richrf
 
Reply Fri 2 Oct, 2009 07:11 am
@gotmilk9991,
gotmilk9991;94740 wrote:
What does it matter that I enjoy Scrabble, or poetry? In the end of it all, it doesn't matter.


For me, it does matter. I enjoy learning new things. It is better than lying around being bored. So I explore with other people in a game-like format (e.g. the stock market, hobbies, sports, etc.).

Where you and I might differ is that I believe these things I learn carry-on for multiple physical. We call these innate, inherited capabilities and instincts. So, whatever I learn (memory) is carried forward into the next physical life. That is why we see some extraordinary talents in each person.

So, if one is strictly materialistic, life becomes a bit of an issue. But I think that materialism is artificially constraining. There is no reason to take this stance. We can observe that people do enter each life with unique capabilities which will be augmented during their life.

Rich
 
kennethamy
 
Reply Fri 2 Oct, 2009 07:12 am
@richrf,
richrf;94587 wrote:
I don't want to presuppose any replies.

Rich


What would that mean?

---------- Post added 10-02-2009 at 09:23 AM ----------

gotmilk9991;94740 wrote:
MY reply would be for the sake of a reply. I ask my question out of curiousity. For if i really felt like doing so, I could end my life and be done with it all, [ not that i am planning on doing so]. I am merely questioning the values of our values. What does it matter that I enjoy Scrabble, or poetry? In the end of it all, it doesn't matter. The sake of our reason to live, is to allow me or you to feel like we had a reason, when all it is, our lives, are chaos and disorder. No rhyme or reason to our actions except a justification of our lives. Why justify our lives?


My question was, what is the point of enjoying anything. What you say here does not seem to address that question. It was suggested that the point of anything is enjoyment. But the question, what is the point, can be asked about enjoyment too. As I already suggested in an earlier post, the question, what is the point of anything, descends into a mere whine of complaint because it is contextless. There is no context in which to place it. It is like the cry of a baby whose diaper has not yet been changed. Albert Camus suggested in his The Myth of Sisyphus that his answer to the question, why not just commit suicide, was that since there was no point in doing anything, there was no point in committing suicide, either. That is the consequence of committing the fallacy of asking about nothing in particular. It is a good rule of thumb that in philosophy, we should examine the questions before trying to give an answer, for it might very well turn out that no answer is needed or is possible because the question itself is the result of confusion.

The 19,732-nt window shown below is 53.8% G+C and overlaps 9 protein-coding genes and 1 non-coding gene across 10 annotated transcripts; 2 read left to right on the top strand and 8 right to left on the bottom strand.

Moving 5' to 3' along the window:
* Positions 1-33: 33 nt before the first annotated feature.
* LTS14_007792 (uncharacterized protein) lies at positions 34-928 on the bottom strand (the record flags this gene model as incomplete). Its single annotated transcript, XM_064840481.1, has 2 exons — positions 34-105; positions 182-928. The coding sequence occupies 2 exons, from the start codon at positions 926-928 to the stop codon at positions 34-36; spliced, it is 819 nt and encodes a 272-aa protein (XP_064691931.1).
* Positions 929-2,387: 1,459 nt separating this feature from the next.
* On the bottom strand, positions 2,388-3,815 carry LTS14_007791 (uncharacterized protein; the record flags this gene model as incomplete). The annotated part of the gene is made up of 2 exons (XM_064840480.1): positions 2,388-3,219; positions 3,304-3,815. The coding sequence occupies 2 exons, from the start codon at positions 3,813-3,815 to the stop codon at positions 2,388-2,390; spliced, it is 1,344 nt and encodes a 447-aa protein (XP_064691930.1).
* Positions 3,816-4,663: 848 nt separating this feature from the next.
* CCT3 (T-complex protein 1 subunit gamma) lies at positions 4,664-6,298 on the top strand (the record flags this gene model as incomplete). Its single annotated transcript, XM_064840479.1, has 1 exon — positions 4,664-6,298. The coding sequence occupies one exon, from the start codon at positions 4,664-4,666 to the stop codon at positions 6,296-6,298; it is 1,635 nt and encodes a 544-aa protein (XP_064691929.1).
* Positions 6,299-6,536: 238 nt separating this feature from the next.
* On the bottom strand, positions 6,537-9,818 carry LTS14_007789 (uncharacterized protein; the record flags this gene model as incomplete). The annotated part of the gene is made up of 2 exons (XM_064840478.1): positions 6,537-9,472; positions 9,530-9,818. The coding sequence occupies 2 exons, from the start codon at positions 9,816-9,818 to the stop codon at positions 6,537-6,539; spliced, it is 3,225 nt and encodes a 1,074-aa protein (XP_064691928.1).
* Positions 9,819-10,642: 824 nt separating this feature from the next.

salima
 
Reply Fri 2 Oct, 2009 07:38 am
@gotmilk9991,
gotmilk9991;94740 wrote:
MY reply would be for the sake of a reply. I ask my question out of curiousity. For if i really felt like doing so, I could end my life and be done with it all, [ not that i am planning on doing so]. I am merely questioning the values of our values. What does it matter that I enjoy Scrabble, or poetry? In the end of it all, it doesn't matter. The sake of our reason to live, is to allow me or you to feel like we had a reason, when all it is, our lives, are chaos and disorder. No rhyme or reason to our actions except a justification of our lives. Why justify our lives?


i like this question better, why justify our lives. why indeed? i suppose it is a habit-we have the ability to justify so we feel compelled to do so.

do you feel the need to justify your life? do you feel if you were remembered generations and millenia after your death that would be justification for your life? do you feel something in particular is expected of you?
 
gotmilk9991
 
Reply Fri 2 Oct, 2009 11:17 am
@gotmilk9991,
WHat man does not feel that he expected great things. From religion to philosphy, there are many topics which say that we owe it to ourselfs, others, the great beyond, whatever, that we owe everyone else. But as our lives are controlled by society, I am a nurture person, I think we all feel, atleast ingeritently feel that we are obligated to do great things.

AS for kennethamy, because you ask a question that you already think you know the answer to, which may not be entirely correct, is because you wish to know others opinions. The sake of enjoyment is an illusion. What we perceive as enjoyment may not actually be enjoyment. So when we are not controlling ourselves, why is there a point to enjoyment. All enjoyment is subjective.
 
kennethamy
 
Reply Sat 3 Oct, 2009 01:54 am
@gotmilk9991,
gotmilk9991;94790 wrote:
WHat man does not feel that he expected great things. From religion to philosphy, there are many topics which say that we owe it to ourselfs, others, the great beyond, whatever, that we owe everyone else. But as our lives are controlled by society, I am a nurture person, I think we all feel, atleast ingeritently feel that we are obligated to do great things.

AS for kennethamy, because you ask a question that you already think you know the answer to, which may not be entirely correct, is because you wish to know others opinions. The sake of enjoyment is an illusion. What we perceive as enjoyment may not actually be enjoyment. So when we are not controlling ourselves, why is there a point to enjoyment. All enjoyment is subjective.